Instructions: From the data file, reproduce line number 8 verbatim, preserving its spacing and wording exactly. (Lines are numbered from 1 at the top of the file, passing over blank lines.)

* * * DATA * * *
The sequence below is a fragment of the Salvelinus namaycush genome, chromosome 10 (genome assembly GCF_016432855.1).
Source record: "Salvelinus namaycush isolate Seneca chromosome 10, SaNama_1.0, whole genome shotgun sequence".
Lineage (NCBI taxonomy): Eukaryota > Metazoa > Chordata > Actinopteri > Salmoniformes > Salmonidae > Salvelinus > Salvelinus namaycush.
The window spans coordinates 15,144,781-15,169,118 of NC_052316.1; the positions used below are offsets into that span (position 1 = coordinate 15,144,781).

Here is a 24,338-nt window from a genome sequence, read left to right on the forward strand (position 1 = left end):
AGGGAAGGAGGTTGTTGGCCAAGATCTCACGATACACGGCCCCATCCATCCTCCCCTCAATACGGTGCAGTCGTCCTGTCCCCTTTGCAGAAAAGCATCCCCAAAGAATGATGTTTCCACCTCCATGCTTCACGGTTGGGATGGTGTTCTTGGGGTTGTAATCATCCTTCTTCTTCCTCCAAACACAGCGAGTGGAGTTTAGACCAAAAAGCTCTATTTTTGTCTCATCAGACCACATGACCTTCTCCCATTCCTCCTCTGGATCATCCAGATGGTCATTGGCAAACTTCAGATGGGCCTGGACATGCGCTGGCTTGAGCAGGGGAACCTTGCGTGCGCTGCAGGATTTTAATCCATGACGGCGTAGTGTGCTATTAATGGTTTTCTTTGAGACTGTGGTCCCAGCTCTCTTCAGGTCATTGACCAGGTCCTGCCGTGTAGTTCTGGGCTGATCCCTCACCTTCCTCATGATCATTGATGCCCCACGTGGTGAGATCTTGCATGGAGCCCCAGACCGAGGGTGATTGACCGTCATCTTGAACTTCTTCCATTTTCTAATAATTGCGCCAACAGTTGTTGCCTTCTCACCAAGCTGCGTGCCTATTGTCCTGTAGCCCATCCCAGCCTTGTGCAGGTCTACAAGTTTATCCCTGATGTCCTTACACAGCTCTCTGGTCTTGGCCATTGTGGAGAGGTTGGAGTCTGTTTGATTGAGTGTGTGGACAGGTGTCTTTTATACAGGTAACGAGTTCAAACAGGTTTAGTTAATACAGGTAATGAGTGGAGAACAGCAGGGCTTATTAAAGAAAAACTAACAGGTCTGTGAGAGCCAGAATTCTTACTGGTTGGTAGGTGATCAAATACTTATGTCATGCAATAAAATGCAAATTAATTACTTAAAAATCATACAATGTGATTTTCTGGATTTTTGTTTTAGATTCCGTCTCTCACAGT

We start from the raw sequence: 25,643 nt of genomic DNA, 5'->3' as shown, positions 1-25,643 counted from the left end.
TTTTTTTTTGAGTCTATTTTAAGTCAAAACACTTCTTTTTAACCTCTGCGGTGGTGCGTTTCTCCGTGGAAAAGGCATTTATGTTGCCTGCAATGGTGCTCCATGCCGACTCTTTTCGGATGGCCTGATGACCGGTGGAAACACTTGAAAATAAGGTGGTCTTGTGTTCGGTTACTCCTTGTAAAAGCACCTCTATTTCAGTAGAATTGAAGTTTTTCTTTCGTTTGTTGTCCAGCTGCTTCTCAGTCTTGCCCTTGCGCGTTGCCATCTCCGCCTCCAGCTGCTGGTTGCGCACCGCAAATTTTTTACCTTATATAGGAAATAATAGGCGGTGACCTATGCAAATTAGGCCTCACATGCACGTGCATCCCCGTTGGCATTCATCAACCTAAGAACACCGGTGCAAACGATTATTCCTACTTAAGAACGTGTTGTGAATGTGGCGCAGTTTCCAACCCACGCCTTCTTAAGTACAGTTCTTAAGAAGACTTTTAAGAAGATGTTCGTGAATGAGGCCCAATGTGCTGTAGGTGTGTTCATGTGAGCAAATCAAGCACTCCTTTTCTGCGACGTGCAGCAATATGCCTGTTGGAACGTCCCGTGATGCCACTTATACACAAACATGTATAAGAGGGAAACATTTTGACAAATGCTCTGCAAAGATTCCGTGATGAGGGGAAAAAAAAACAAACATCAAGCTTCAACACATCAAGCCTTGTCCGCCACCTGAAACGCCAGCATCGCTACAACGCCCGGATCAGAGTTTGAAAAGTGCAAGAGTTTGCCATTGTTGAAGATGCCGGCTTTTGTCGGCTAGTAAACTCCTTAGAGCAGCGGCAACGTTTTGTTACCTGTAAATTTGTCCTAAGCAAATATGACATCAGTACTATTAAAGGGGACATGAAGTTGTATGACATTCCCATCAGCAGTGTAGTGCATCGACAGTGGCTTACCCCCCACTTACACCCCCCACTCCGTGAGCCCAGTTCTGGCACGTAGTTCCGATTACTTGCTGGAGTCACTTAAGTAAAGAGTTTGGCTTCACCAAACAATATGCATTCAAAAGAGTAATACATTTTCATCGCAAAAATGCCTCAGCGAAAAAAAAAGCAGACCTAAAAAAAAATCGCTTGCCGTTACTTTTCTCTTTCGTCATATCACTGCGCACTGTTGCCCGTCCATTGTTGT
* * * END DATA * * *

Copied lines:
TTTTTTTTTGAGTCTATTTTAAGTCAAAACACTTCTTTTTAACCTCTGCGGTGGTGCGTTTCTCCGTGGAAAAGGCATTTATGTTGCCTGCAATGGTGCTCCATGCCGACTCTTTTCGGATGGCCTGATGACCGGTGGAAACACTTGAAAATAAGGTGGTCTTGTGTTCGGTTACTCCTTGTAAAAGCACCTCTATTTCAGTAGAATTGAAGTTTTTCTTTCGTTTGTTGTCCAGCTGCTTCTCAGTCTTGCCCTTGCGCGTTGCCATCTCCGCCTCCAGCTGCTGGTTGCGCACCGCAAATTTTTTACCTTATATAGGAAATAATAGGCGGTGACCTATGCAAATTAGGCCTCACATGCACGTGCATCCCCGTTGGCATTCATCAACCTAAGAACACCGGTGCAAACGATTATTCCTACTTAAGAACGTGTTGTGAATGTGGCGCAGTTTCCAACCCACGCCTTCTTAAGTACAGTTCTTAAGAAGACTTTTAAGAAGATGTTCGTGAATGAGGCCCAATGTGCTGTAGGTGTGTTCATGTGAGCAAATCAAGCACTCCTTTTCTGCGACGTGCAGCAATATGCCTGTTGGAACGTCCCGTGATGCCACTTATACACAAACATGTATAAGAGGGAAACATTTTGACAAATGCTCTGCAAAGATTCCGTGATGAGGGGAAAAAAAAACAAACATCAAGCTTCAACACATCAAGCCTTGTCCGCCACCTGAAACGCCAGCATCGCTACAACGCCCGGATCAGAGTTTGAAAAGTGCAAGAGTTTGCCATTGTTGAAGATGCCGGCTTTTGTCGGCTAGTAAACTCCTTAGAGCAGCGGCAACGTTTTGTTACCTGTAAATTTGTCCTAAGCAAATATGACATCAGTACTATTAAAGGGGACATGAAGTTGTATGACATTCCCATCAGCAGTGTAGTGCATCGACAGTGGCTTACCCCCCACTTACACCCCCCACTCCGTGAGCCCAGTTCTGGCACGTAGTTCCGATTACTTGCTGGAGTCACTTAAGTAAAGAGTTTGGCTTCACCAAACAATATGCATTCAAAAGAGTAATACATTTTCATCGCAAAAATGCCTCAGCGAAAAAAAAAGCAGACCTAAAAAAAAATCGCTTGCCGTTACTTTTCTCTTTCGTCATATCACTGCGCACTGTTGCCCGTCCATTGTTGT